Why Atheists Are Joining This Icelandic Religion

December 9, 2015, 8:20 PM UTC
Iceland Religion 2015
UNSPECIFIED - CIRCA 2003: Gilgamesh, king of Uruk, detail from Syro-Hittite stele depicting Gilgamesh, King of Uruk, between two bull-men, supporting a winged sun disc, relief. Sumerian civilisation, 8th century BC. Aleppo, Archaeological Museum (Photo by DeAgostini/Getty Images)
Photograpy by De Agostini Picture Library — De Agostini/Getty Images

It’s a religion that worships Sumerian gods, sings ancient poems and offers its members tax rebates – and Icelanders are flocking in droves to follow the group.

More than 3,100 people – representing nearly 1% of Iceland’s population – have joined Zuism, a movement set up in part to protest state funding for religious groups in the country, reported The Guardian. That means the religion has more members than the country’s Muslim association and the established Norse religion Ásatrúarfélag, said Iceland Magazine.

A big portion of its popularity can be attributed to the country’s religion-related tax policies. Over 40 registered religious groups qualify for a “parish fee” known as a sóknargjald that is funded by taxpayers, and works out to about an annual payment of $80 per taxpayer (although the country has a progressive tax system, so higher-income citizens probably pay a greater portion of the fee).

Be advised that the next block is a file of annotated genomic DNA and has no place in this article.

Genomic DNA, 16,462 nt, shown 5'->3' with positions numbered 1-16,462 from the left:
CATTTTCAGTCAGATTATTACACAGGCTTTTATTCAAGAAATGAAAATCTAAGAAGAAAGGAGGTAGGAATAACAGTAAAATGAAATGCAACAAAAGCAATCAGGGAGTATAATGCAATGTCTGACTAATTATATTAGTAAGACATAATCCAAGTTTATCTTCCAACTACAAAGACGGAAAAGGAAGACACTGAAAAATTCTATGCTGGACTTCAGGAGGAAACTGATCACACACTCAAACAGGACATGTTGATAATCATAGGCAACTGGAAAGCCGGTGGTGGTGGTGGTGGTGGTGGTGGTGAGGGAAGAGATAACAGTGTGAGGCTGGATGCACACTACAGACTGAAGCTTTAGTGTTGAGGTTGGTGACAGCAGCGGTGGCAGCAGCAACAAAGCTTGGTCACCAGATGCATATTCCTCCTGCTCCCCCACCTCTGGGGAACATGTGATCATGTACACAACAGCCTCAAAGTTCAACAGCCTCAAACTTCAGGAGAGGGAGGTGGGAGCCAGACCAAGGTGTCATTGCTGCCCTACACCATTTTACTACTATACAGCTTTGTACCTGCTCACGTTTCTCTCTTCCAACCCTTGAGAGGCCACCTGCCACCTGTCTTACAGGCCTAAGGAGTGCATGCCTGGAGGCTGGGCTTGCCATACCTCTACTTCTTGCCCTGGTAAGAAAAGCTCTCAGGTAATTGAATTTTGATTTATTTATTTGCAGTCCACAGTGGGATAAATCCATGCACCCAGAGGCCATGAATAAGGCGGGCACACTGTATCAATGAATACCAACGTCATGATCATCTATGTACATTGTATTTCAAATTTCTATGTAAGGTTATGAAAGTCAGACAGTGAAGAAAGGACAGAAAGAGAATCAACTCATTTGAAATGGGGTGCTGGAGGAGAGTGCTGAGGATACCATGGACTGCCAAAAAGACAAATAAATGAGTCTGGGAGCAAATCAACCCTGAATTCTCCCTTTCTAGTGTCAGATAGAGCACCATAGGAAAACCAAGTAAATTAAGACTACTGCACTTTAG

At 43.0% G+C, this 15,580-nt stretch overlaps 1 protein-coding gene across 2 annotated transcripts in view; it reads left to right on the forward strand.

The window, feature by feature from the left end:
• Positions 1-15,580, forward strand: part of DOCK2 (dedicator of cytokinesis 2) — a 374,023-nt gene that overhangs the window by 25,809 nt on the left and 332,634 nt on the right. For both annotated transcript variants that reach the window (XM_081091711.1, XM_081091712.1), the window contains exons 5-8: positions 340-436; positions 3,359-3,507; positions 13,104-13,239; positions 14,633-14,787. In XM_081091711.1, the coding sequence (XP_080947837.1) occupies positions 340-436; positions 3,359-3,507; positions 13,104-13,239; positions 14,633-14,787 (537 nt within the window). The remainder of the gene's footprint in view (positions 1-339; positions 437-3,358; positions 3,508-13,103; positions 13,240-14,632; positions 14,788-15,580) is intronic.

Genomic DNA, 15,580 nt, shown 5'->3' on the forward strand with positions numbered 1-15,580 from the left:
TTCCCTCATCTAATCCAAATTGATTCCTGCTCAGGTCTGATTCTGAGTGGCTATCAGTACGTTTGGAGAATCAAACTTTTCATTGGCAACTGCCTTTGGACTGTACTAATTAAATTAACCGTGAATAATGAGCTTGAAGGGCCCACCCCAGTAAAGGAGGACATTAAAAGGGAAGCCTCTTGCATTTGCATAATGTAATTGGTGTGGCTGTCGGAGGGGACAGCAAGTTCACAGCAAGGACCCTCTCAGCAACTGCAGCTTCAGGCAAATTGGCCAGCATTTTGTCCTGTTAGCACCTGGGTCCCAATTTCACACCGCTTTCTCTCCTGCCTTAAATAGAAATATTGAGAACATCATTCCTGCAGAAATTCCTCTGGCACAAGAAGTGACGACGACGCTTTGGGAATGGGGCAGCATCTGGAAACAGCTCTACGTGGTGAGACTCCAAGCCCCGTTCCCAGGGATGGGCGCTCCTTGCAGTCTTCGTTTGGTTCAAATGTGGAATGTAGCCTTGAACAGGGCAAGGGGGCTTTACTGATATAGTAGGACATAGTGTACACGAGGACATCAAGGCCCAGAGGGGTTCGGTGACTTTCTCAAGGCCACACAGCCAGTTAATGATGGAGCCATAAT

Registered in 2013, Zuism explicitly fights this tax by refunding the government’s financial support back to all members of its congregation. On the group’s website, the organization said its primary object was to compel “the government [to] repeal any law that grants religious organizations privilege, financial or otherwise, above other organizations.” They add that they will cease to exist as a religion once the objectives are met.

Followers, however, also engage in chants of old Sumerian poems, according to The Guardian, and the group has promised its members will donate their rebates to charity.

Iceland has among the most atheist populations in the world, according to a Gallup survey. It is also the population that has seen one of the biggest decline in religious devotion since 2005 with a 17% drop, reported Gallup. A recent Gallup poll also showed that 55% of Icelanders support the separation of church and state, while under 24% opposed it.